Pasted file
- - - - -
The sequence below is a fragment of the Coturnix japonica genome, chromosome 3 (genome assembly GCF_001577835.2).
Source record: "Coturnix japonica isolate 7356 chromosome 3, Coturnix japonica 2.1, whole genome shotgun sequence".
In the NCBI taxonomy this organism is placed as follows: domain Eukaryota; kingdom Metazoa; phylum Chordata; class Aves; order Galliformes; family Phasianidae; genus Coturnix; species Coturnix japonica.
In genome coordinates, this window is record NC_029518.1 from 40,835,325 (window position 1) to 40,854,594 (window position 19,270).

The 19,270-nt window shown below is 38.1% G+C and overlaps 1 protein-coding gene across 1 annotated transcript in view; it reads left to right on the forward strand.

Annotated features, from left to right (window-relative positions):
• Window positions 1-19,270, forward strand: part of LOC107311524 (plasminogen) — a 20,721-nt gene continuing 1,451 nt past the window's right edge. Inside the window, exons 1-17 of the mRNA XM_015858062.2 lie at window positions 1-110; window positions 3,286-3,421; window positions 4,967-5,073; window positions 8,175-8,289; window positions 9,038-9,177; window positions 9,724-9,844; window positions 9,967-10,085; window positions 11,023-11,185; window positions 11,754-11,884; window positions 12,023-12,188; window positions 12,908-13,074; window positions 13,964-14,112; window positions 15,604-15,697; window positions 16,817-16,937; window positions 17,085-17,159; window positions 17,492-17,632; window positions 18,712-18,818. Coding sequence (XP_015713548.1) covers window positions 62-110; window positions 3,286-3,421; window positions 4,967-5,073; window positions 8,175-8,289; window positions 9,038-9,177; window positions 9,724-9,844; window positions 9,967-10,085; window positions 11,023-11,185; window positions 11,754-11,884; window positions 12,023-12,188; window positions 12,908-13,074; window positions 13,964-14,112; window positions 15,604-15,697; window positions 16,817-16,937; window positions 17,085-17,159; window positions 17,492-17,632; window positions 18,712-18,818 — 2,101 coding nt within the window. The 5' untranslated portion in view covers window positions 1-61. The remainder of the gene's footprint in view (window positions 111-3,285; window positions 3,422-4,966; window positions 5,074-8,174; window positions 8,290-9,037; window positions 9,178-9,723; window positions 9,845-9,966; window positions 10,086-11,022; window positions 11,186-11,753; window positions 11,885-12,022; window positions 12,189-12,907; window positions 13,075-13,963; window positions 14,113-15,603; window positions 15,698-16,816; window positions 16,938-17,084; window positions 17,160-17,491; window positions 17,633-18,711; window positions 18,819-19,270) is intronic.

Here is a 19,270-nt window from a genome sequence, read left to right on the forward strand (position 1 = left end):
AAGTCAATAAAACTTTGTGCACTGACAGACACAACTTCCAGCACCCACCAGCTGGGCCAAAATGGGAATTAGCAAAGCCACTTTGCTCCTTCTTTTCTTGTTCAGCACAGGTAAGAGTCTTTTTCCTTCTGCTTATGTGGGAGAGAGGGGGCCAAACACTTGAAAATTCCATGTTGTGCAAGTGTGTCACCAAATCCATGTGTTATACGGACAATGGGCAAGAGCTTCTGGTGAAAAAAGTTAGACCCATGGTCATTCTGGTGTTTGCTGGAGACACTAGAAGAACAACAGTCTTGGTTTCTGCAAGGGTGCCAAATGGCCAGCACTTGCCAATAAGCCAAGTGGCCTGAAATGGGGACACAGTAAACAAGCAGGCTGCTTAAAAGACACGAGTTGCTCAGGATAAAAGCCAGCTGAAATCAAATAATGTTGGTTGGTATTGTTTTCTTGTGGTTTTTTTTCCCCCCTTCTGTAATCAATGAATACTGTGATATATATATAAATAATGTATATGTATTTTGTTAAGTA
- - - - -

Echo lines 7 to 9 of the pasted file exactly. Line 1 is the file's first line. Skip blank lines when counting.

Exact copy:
• Window positions 1-19,270, forward strand: part of LOC107311524 (plasminogen) — a 20,721-nt gene continuing 1,451 nt past the window's right edge. Inside the window, exons 1-17 of the mRNA XM_015858062.2 lie at window positions 1-110; window positions 3,286-3,421; window positions 4,967-5,073; window positions 8,175-8,289; window positions 9,038-9,177; window positions 9,724-9,844; window positions 9,967-10,085; window positions 11,023-11,185; window positions 11,754-11,884; window positions 12,023-12,188; window positions 12,908-13,074; window positions 13,964-14,112; window positions 15,604-15,697; window positions 16,817-16,937; window positions 17,085-17,159; window positions 17,492-17,632; window positions 18,712-18,818. Coding sequence (XP_015713548.1) covers window positions 62-110; window positions 3,286-3,421; window positions 4,967-5,073; window positions 8,175-8,289; window positions 9,038-9,177; window positions 9,724-9,844; window positions 9,967-10,085; window positions 11,023-11,185; window positions 11,754-11,884; window positions 12,023-12,188; window positions 12,908-13,074; window positions 13,964-14,112; window positions 15,604-15,697; window positions 16,817-16,937; window positions 17,085-17,159; window positions 17,492-17,632; window positions 18,712-18,818 — 2,101 coding nt within the window. The 5' untranslated portion in view covers window positions 1-61. The remainder of the gene's footprint in view (window positions 111-3,285; window positions 3,422-4,966; window positions 5,074-8,174; window positions 8,290-9,037; window positions 9,178-9,723; window positions 9,845-9,966; window positions 10,086-11,022; window positions 11,186-11,753; window positions 11,885-12,022; window positions 12,189-12,907; window positions 13,075-13,963; window positions 14,113-15,603; window positions 15,698-16,816; window positions 16,938-17,084; window positions 17,160-17,491; window positions 17,633-18,711; window positions 18,819-19,270) is intronic.

Here is a 19,270-nt window from a genome sequence, read left to right on the forward strand (position 1 = left end):
AAGTCAATAAAACTTTGTGCACTGACAGACACAACTTCCAGCACCCACCAGCTGGGCCAAAATGGGAATTAGCAAAGCCACTTTGCTCCTTCTTTTCTTGTTCAGCACAGGTAAGAGTCTTTTTCCTTCTGCTTATGTGGGAGAGAGGGGGCCAAACACTTGAAAATTCCATGTTGTGCAAGTGTGTCACCAAATCCATGTGTTATACGGACAATGGGCAAGAGCTTCTGGTGAAAAAAGTTAGACCCATGGTCATTCTGGTGTTTGCTGGAGACACTAGAAGAACAACAGTCTTGGTTTCTGCAAGGGTGCCAAATGGCCAGCACTTGCCAATAAGCCAAGTGGCCTGAAATGGGGACACAGTAAACAAGCAGGCTGCTTAAAAGACACGAGTTGCTCAGGATAAAAGCCAGCTGAAATCAAATAATGTTGGTTGGTATTGTTTTCTTGTGGTTTTTTTTCCCCCCTTCTGTAATCAATGAATACTGTGATATATATATAAATAATGTATATGTATTTTGTTAAGTA